Is There Really a New Way to Build HEED Applications?


Yes. You will see a screen shot below from a proof-of-concept prototype that builds a limited set of Windows(R) applications.

The plumbing network of an application consists of functional components that have connectors on their edges, input connectors on the left and output connectors on the right. Pipes run from connector to connector allowing data to flow from left to right through the application. Data end up in user-interface “projector” components at the right end of the application; their function is to “project” the data onto a part of the user interface. How the data look when projected depends on the structure of the data and the type of projector component. Even things called “controls” in programming, i.e., buttons and menus, are handled this way.

Industrial-strength development tools must be scalable and must support re-use of user-built application components at multiple levels. A portion of a network diagram can be encapsulated and turned into a new component with input and output connectors, and the new component can be put into the component library, where it can then be used by others and further improved. As a developer becomes experienced, he or she evolves from building one-off apps to creating reusable components for others, causing overall productivity to increase. This application model is excellent as a one-off app builder, but its real power will show up in more disciplined environments where reuse is important.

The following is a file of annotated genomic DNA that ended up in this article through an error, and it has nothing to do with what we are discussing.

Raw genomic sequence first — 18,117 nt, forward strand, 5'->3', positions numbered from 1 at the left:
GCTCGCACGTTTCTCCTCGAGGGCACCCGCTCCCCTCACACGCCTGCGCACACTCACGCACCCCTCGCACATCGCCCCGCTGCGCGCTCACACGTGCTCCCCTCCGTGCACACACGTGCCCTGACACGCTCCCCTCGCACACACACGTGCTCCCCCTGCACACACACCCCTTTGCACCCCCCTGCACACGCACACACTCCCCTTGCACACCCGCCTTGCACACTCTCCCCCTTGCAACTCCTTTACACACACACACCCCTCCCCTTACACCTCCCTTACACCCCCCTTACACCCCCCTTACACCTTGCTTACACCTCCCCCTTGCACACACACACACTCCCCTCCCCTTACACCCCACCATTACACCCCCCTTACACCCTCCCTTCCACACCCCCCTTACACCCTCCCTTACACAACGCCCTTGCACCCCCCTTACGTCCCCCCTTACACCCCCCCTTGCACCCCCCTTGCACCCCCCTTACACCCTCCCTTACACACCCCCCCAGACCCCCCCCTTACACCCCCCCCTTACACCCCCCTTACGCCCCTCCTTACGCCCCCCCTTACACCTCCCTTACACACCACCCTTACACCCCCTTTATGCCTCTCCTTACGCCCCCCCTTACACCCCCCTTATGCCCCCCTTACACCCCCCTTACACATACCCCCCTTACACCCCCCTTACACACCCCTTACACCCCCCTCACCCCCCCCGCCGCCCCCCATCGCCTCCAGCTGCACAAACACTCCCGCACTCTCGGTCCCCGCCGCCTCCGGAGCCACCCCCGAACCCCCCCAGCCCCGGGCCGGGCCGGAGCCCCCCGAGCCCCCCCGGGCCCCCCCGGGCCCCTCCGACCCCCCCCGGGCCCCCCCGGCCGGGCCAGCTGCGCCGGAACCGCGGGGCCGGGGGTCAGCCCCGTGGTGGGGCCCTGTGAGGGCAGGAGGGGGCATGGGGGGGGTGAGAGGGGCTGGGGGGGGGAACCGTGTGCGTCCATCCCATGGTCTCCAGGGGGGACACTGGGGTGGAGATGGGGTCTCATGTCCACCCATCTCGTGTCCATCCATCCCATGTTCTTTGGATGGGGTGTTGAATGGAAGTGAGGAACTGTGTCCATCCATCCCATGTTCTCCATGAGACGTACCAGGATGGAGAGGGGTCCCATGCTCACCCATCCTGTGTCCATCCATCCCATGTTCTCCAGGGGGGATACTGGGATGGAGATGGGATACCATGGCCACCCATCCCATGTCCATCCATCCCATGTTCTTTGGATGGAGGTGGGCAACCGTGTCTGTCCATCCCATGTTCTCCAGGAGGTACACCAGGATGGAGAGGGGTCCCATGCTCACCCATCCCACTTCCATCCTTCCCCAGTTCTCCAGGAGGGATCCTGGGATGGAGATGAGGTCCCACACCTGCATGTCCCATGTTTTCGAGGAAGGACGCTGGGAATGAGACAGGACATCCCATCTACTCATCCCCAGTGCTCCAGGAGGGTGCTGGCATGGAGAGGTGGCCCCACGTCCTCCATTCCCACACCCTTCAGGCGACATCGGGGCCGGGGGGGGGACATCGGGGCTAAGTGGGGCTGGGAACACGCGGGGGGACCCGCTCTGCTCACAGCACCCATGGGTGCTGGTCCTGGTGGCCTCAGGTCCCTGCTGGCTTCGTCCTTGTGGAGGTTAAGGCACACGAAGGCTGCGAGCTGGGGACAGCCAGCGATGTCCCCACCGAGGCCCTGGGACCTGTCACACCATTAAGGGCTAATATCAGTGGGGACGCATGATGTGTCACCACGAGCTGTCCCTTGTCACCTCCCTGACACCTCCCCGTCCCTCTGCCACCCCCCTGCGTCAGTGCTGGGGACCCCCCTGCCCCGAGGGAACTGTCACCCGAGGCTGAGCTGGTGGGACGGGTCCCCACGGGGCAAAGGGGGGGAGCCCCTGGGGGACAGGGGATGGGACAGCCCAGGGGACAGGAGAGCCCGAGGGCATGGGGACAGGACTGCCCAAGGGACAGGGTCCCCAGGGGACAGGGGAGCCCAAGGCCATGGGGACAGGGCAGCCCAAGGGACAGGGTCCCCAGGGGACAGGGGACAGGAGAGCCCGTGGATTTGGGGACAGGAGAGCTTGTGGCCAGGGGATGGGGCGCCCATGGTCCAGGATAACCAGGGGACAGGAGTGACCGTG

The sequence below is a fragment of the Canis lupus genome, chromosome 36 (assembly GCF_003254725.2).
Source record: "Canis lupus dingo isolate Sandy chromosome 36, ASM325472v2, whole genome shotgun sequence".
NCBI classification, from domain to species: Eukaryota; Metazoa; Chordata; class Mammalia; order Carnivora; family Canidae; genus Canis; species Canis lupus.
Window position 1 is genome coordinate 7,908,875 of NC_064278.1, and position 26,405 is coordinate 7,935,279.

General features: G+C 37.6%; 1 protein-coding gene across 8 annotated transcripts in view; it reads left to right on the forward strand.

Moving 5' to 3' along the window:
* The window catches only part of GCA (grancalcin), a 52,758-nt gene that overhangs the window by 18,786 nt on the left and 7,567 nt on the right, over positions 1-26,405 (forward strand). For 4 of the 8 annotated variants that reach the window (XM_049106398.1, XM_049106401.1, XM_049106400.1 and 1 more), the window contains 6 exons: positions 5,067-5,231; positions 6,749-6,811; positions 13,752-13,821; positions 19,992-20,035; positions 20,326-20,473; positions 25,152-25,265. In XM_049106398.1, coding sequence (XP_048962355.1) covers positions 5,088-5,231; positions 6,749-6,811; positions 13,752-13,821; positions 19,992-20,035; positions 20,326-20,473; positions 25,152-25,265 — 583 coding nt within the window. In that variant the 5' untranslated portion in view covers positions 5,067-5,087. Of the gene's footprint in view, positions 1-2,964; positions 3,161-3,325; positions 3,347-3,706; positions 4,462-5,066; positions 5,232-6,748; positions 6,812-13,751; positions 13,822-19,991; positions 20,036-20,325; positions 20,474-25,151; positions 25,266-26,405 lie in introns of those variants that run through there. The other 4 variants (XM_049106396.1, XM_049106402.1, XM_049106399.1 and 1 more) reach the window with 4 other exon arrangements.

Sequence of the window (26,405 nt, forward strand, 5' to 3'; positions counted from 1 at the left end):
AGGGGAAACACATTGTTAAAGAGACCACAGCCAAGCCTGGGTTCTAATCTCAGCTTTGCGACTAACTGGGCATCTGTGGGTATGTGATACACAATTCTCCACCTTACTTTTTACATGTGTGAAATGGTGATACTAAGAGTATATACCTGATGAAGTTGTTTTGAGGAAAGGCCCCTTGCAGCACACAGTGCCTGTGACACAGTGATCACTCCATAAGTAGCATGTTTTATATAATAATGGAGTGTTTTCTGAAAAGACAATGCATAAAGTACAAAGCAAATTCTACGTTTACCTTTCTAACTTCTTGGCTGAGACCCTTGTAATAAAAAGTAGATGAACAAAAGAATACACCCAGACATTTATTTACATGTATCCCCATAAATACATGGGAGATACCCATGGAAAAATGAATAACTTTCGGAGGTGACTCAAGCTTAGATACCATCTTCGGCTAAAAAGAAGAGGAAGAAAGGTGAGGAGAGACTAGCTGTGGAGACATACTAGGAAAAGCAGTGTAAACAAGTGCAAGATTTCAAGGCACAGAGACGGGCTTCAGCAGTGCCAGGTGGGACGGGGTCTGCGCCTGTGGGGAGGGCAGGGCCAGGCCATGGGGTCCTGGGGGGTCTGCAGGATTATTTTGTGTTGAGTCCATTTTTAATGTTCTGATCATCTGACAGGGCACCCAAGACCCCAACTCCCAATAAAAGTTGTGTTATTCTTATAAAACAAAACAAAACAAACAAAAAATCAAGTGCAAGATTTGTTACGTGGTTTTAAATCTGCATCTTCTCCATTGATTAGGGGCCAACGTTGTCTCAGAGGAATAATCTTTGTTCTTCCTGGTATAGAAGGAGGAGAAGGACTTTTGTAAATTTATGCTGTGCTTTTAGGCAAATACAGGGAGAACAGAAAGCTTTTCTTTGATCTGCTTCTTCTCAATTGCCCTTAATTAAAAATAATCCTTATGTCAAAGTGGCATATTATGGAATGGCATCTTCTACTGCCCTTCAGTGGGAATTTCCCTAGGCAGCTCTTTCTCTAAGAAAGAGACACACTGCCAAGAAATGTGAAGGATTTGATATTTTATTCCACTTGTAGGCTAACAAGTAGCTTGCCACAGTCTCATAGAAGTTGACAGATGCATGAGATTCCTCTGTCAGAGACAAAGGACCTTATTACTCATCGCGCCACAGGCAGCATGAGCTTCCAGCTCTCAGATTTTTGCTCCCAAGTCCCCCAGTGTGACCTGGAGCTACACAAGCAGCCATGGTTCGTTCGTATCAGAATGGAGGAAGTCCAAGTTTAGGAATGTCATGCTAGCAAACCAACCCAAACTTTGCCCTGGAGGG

What matters for reuse is that every component, whether built by programming or encapsulation, performs the same function independent of the environment in which it is to be used. This decoupling from neighboring components is supported by a simple set of conventions that are automatically insured as components are built. Most of the behavior of components built by programming is inherited and only the functions particular to each specific component need to be explicitly built.

Here is a screen shot of a simple example running in the prototype application builder. The user interfaces of both the application builder (showing the plumbing network) and the application being built (the “Big Three” window) are simultaneously active and responsive to input events.

Components 6, 7, and 10 are projectors that project data at their input connectors onto the user interface. Component 10 projects the frame of the “Big Three” window. Component 7 projects the text entry/edit/display line subwindow (containing “Curly”) and component 6 projects the list box subwindow. The top input connector of component 10 accepts text for the title box from component 8. The middle input connector accepts a menu collection; the menu bar does not show in the application’s window because there is no input to the projector, and the bottom input connector accepts a collection of subwindows to be projected into the main area of the window. Components 1, 2, 3, and 8 are sources of text. Components 4 and 9 build collections from their inputs. Component 5 forwards its input collection (Larry/Curly/Moe) on to the list box component, selects from the collection the one denoted by the selection in the runtime list box and sends the selected data on to the component 7, which projects it into the window, as shown. The tight coupling between the selection behavior of component 5 and the application user’s selection in the runtime list box (projected by component 6) is automatic, and the application builder is not concerned with it.

The operation of this application is described in detail here.

This paper describes the steps for building a simple text editor in the prototype. It illustrates a visual and experimental style of application building. It also goes into a subject discussed at the end of the Rationale section of this site: the application builder is primarily an editor of the plumbing diagrams, and WYSIWYG application building falls out of the data-flow conceptual model of applications.